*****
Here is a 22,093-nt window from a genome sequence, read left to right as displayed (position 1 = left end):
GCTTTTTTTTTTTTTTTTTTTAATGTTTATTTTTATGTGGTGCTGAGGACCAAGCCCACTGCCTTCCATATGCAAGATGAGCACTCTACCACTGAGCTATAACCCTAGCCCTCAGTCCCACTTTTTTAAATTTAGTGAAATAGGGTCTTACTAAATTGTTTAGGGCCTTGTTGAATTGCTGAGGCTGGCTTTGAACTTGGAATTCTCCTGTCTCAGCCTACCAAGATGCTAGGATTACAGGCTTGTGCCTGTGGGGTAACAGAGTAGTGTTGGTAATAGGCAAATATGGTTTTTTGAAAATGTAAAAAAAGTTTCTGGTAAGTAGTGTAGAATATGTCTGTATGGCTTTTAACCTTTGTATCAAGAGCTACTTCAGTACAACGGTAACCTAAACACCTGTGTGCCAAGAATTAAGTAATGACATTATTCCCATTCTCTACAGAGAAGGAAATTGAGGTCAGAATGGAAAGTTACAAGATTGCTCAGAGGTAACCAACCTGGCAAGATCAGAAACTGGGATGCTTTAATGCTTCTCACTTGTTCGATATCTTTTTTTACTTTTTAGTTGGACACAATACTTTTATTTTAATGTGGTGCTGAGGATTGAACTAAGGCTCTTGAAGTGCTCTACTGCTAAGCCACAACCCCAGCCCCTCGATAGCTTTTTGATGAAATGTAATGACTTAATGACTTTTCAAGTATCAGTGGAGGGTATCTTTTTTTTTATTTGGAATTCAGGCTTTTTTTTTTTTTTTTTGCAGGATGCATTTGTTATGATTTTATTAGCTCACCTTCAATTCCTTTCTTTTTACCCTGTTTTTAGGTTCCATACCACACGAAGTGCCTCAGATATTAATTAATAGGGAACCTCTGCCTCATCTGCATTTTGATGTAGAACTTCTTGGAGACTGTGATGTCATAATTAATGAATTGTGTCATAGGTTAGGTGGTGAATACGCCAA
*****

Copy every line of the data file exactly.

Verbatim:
Here is a 22,093-nt window from a genome sequence, read left to right as displayed (position 1 = left end):
GCTTTTTTTTTTTTTTTTTTTAATGTTTATTTTTATGTGGTGCTGAGGACCAAGCCCACTGCCTTCCATATGCAAGATGAGCACTCTACCACTGAGCTATAACCCTAGCCCTCAGTCCCACTTTTTTAAATTTAGTGAAATAGGGTCTTACTAAATTGTTTAGGGCCTTGTTGAATTGCTGAGGCTGGCTTTGAACTTGGAATTCTCCTGTCTCAGCCTACCAAGATGCTAGGATTACAGGCTTGTGCCTGTGGGGTAACAGAGTAGTGTTGGTAATAGGCAAATATGGTTTTTTGAAAATGTAAAAAAAGTTTCTGGTAAGTAGTGTAGAATATGTCTGTATGGCTTTTAACCTTTGTATCAAGAGCTACTTCAGTACAACGGTAACCTAAACACCTGTGTGCCAAGAATTAAGTAATGACATTATTCCCATTCTCTACAGAGAAGGAAATTGAGGTCAGAATGGAAAGTTACAAGATTGCTCAGAGGTAACCAACCTGGCAAGATCAGAAACTGGGATGCTTTAATGCTTCTCACTTGTTCGATATCTTTTTTTACTTTTTAGTTGGACACAATACTTTTATTTTAATGTGGTGCTGAGGATTGAACTAAGGCTCTTGAAGTGCTCTACTGCTAAGCCACAACCCCAGCCCCTCGATAGCTTTTTGATGAAATGTAATGACTTAATGACTTTTCAAGTATCAGTGGAGGGTATCTTTTTTTTTATTTGGAATTCAGGCTTTTTTTTTTTTTTTTTGCAGGATGCATTTGTTATGATTTTATTAGCTCACCTTCAATTCCTTTCTTTTTACCCTGTTTTTAGGTTCCATACCACACGAAGTGCCTCAGATATTAATTAATAGGGAACCTCTGCCTCATCTGCATTTTGATGTAGAACTTCTTGGAGACTGTGATGTCATAATTAATGAATTGTGTCATAGGTTAGGTGGTGAATACGCCAA